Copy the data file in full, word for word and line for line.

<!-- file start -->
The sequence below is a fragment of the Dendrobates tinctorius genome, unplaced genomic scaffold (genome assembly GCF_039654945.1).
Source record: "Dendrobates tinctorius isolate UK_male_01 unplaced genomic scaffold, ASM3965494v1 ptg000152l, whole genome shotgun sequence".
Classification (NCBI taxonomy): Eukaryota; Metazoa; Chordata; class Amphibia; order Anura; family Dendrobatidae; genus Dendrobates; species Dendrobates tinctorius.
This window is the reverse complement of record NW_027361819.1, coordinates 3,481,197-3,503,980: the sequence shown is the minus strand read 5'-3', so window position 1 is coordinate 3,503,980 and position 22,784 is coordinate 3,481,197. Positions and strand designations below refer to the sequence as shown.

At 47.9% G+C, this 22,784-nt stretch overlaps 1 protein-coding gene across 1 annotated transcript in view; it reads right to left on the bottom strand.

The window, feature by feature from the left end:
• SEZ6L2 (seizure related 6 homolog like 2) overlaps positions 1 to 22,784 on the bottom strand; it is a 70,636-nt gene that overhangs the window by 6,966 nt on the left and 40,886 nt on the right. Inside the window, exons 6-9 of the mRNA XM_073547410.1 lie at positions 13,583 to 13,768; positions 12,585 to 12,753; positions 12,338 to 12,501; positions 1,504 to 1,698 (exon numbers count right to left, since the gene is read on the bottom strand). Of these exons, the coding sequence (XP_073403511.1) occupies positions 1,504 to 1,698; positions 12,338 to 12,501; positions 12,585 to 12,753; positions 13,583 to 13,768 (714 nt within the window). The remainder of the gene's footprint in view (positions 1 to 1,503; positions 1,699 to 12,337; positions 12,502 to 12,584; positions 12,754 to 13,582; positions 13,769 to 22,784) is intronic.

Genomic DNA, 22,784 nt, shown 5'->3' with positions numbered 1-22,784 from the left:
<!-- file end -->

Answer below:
The sequence below is a fragment of the Dendrobates tinctorius genome, unplaced genomic scaffold (genome assembly GCF_039654945.1).
Source record: "Dendrobates tinctorius isolate UK_male_01 unplaced genomic scaffold, ASM3965494v1 ptg000152l, whole genome shotgun sequence".
Classification (NCBI taxonomy): Eukaryota; Metazoa; Chordata; class Amphibia; order Anura; family Dendrobatidae; genus Dendrobates; species Dendrobates tinctorius.
This window is the reverse complement of record NW_027361819.1, coordinates 3,481,197-3,503,980: the sequence shown is the minus strand read 5'-3', so window position 1 is coordinate 3,503,980 and position 22,784 is coordinate 3,481,197. Positions and strand designations below refer to the sequence as shown.

At 47.9% G+C, this 22,784-nt stretch overlaps 1 protein-coding gene across 1 annotated transcript in view; it reads right to left on the bottom strand.

The window, feature by feature from the left end:
• SEZ6L2 (seizure related 6 homolog like 2) overlaps positions 1 to 22,784 on the bottom strand; it is a 70,636-nt gene that overhangs the window by 6,966 nt on the left and 40,886 nt on the right. Inside the window, exons 6-9 of the mRNA XM_073547410.1 lie at positions 13,583 to 13,768; positions 12,585 to 12,753; positions 12,338 to 12,501; positions 1,504 to 1,698 (exon numbers count right to left, since the gene is read on the bottom strand). Of these exons, the coding sequence (XP_073403511.1) occupies positions 1,504 to 1,698; positions 12,338 to 12,501; positions 12,585 to 12,753; positions 13,583 to 13,768 (714 nt within the window). The remainder of the gene's footprint in view (positions 1 to 1,503; positions 1,699 to 12,337; positions 12,502 to 12,584; positions 12,754 to 13,582; positions 13,769 to 22,784) is intronic.

Genomic DNA, 22,784 nt, shown 5'->3' with positions numbered 1-22,784 from the left: